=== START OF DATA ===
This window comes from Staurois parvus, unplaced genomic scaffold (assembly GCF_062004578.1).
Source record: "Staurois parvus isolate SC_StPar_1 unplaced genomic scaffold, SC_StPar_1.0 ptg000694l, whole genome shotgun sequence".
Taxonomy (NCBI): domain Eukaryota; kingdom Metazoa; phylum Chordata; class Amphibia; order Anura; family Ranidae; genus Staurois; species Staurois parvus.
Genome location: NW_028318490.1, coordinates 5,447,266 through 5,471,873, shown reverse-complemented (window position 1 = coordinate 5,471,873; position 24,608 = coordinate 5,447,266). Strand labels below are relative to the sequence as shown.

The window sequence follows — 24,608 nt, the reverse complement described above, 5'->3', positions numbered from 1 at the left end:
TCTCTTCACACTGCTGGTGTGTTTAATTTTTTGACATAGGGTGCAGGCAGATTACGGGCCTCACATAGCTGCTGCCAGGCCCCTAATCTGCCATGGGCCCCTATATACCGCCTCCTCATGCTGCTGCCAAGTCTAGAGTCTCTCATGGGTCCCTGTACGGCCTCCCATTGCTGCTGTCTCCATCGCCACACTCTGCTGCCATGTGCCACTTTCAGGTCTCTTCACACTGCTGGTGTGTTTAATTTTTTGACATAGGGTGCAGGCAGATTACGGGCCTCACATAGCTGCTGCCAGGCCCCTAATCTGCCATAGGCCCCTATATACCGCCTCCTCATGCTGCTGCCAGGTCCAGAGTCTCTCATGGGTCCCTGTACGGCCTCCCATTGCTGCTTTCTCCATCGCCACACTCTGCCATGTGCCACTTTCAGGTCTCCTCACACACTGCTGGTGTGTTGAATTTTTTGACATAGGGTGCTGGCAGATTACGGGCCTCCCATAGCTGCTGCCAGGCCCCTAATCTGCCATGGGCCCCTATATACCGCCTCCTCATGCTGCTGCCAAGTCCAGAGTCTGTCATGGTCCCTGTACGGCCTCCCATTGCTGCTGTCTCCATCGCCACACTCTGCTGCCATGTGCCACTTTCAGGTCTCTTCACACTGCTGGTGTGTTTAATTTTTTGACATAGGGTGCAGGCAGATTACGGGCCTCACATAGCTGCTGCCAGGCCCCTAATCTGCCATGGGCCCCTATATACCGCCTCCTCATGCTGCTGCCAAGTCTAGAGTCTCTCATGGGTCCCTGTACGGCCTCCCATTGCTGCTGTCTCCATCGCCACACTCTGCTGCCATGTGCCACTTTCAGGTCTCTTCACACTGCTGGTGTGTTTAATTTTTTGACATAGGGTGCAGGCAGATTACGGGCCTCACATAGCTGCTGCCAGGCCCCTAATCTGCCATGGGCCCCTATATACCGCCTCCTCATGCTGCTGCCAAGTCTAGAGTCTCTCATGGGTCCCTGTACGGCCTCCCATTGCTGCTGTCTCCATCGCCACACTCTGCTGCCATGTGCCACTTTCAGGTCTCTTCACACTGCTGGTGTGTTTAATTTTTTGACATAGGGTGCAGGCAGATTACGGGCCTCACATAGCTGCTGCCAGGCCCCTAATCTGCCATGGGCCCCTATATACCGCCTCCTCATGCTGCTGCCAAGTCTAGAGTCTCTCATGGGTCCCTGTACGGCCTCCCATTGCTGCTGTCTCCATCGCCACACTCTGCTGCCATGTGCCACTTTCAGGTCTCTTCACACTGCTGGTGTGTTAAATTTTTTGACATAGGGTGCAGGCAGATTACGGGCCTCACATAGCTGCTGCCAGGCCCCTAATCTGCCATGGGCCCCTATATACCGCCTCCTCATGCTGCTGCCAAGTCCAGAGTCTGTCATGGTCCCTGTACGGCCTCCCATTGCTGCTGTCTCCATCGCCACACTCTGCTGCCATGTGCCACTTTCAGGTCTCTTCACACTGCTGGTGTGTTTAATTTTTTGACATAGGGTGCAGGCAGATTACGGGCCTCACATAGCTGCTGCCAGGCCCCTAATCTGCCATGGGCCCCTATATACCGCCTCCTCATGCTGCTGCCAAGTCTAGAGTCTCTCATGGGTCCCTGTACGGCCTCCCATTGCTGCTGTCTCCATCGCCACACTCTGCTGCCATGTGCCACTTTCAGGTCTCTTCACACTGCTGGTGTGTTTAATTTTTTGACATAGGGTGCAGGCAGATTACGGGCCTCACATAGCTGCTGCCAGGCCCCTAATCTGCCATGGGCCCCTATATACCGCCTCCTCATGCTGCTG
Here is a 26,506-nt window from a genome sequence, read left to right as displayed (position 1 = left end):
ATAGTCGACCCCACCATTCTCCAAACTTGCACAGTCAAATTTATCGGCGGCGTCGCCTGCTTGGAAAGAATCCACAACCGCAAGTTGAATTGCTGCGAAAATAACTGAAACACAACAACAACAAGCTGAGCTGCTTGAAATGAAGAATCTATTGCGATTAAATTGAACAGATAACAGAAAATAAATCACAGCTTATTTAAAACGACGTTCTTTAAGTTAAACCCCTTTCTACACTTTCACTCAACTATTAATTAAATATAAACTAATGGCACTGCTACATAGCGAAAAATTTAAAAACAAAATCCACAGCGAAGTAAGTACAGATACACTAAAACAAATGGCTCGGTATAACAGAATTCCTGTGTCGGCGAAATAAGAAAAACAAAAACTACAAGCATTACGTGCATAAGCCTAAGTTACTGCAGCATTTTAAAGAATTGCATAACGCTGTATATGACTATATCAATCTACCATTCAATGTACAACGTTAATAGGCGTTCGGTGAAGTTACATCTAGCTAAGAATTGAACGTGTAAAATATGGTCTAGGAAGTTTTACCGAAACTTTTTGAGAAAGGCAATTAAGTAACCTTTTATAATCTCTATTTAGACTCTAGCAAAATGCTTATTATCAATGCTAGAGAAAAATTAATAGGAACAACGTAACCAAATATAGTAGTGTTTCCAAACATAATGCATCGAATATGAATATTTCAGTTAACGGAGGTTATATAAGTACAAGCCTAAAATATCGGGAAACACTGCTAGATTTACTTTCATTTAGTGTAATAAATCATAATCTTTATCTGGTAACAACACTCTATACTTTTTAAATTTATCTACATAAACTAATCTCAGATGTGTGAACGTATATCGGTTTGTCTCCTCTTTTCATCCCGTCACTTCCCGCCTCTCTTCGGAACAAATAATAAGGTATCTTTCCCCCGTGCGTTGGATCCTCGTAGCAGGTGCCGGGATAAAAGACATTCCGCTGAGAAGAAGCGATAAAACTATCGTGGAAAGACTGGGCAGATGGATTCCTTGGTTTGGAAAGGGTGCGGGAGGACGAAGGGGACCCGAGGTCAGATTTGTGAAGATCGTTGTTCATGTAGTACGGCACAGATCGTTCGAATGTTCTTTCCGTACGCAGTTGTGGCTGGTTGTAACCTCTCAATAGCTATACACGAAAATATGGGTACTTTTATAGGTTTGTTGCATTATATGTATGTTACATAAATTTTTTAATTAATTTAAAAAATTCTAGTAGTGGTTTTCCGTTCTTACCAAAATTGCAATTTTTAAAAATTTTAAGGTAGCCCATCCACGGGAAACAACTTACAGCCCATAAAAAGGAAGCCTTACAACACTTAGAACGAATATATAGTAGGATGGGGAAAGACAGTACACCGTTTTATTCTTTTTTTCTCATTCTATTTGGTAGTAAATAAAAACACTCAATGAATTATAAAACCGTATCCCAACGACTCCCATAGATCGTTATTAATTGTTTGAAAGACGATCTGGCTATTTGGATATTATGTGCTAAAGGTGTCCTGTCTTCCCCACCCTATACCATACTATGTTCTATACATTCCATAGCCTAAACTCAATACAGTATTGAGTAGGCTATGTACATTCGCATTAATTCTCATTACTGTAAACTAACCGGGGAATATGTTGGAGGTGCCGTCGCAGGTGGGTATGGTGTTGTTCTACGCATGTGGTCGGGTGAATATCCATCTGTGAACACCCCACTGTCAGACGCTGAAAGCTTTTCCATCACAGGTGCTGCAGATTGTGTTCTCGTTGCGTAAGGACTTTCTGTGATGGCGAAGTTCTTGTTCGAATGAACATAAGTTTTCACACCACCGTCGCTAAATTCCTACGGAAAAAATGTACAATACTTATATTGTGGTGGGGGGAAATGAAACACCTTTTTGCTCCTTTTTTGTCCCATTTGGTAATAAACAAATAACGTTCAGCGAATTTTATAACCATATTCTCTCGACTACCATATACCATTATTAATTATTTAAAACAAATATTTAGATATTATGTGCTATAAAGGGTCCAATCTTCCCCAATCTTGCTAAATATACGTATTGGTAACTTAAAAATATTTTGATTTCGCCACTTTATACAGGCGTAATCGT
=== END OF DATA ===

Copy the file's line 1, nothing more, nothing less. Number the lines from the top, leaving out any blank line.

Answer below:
This window comes from Staurois parvus, unplaced genomic scaffold (assembly GCF_062004578.1).